IRS unveils ‘voluntary disclosure program’ for businesses duped by pandemic-era tax credit

The IRS has unveiled a “voluntary disclosure program” for businesses that claimed a pandemic-era tax credit in error and want to pay the money back.

Worth thousands per employee, the employee retention tax credit, or ERC, was designed to support small businesses affected by the Covid-19 pandemic. The lucrative tax break sparked a cottage industry of firms pushing employers to wrongly claim the credit. 

The IRS unveiled a “special withdrawal process” for companies with pending claims in September. The new voluntary disclosure program offers applicants the chance to repay credits received at a 20% discount to cover third-party promoter fees.  

However, it’s a “limited-time offer,” IRS Commissioner Danny Werfel said during a press call Thursday. The deadline to apply to the voluntary disclosure program is March 22, 2024.

More from Personal Finance:
More couples pick ‘DINK’ lifestyle. How that changes their finances
IRS waives $1 billion in penalties. Here’s how qualifies
3 year-end investment tax tips from top-ranked financial advisors

“We urge employee retention credit recipients who think they were misled by promoters to review these special programs, including either the disclosure program or the withdrawal option, depending on their situation,” Werfel said.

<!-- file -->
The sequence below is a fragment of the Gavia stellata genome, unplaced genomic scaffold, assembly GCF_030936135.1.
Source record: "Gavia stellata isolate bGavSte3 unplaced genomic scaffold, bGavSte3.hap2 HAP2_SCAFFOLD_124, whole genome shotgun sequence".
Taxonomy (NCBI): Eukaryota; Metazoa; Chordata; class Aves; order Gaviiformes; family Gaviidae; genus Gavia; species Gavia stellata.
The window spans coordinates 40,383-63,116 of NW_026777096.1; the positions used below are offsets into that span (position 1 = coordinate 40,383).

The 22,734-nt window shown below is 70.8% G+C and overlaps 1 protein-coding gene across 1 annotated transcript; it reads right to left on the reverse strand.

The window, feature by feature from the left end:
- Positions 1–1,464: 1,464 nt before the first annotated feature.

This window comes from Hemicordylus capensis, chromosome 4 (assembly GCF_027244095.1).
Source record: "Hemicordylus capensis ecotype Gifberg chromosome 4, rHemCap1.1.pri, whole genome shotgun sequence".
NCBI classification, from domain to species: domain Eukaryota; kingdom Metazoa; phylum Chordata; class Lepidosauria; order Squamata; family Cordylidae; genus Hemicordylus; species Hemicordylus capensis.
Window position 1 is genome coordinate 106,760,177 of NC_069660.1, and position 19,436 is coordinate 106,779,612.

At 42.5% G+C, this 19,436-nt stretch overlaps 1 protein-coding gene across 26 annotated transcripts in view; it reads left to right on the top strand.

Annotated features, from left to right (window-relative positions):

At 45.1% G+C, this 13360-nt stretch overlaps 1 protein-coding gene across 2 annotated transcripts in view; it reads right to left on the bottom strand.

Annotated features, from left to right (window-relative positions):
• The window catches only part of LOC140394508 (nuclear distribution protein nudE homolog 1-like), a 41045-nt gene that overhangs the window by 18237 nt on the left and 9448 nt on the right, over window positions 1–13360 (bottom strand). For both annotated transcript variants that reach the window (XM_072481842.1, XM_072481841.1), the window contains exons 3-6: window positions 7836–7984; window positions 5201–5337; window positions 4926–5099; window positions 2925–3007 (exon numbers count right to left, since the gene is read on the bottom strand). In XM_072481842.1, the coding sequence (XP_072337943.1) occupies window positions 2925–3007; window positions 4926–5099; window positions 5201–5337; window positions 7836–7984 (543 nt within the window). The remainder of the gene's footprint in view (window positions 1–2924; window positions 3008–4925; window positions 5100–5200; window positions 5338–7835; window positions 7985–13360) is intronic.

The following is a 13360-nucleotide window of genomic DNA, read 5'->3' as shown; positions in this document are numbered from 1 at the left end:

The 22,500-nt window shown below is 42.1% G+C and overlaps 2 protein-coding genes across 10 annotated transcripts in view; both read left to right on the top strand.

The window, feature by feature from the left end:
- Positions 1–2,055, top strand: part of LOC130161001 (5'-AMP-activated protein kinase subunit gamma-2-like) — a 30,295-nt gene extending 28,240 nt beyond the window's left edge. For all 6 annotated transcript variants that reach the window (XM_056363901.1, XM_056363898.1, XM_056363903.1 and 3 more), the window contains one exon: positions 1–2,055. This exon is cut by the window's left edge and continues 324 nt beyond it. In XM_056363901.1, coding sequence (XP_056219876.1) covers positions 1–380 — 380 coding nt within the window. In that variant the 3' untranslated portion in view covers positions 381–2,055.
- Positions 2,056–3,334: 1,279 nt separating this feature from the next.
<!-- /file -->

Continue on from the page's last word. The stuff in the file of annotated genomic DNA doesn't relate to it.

The new program comes roughly two weeks after the IRS announced it’s sending more than 20,000 ERC rejection letters to taxpayers as part of its crackdown on “dubious” filings. 


Weekly advice on managing your money


Get this delivered to your inbox, and more info about about our products and services.
By signing up for newsletters, you are agreeing to our Terms of Use and Privacy Policy.

Werfel said the IRS is sending another round of letters to companies that wrongly received the ERC and those taxpayers will not be eligible for the voluntary disclosure program.

“It’s for those that have received the claim, or received their credit, and have not yet heard from the IRS,” he said.

To qualify for the program, companies must provide the IRS with contact information for any advisors or tax preparers who assisted them with the erroneous claim, along with details about the services.  

Leave a Reply

Your email address will not be published. Required fields are marked *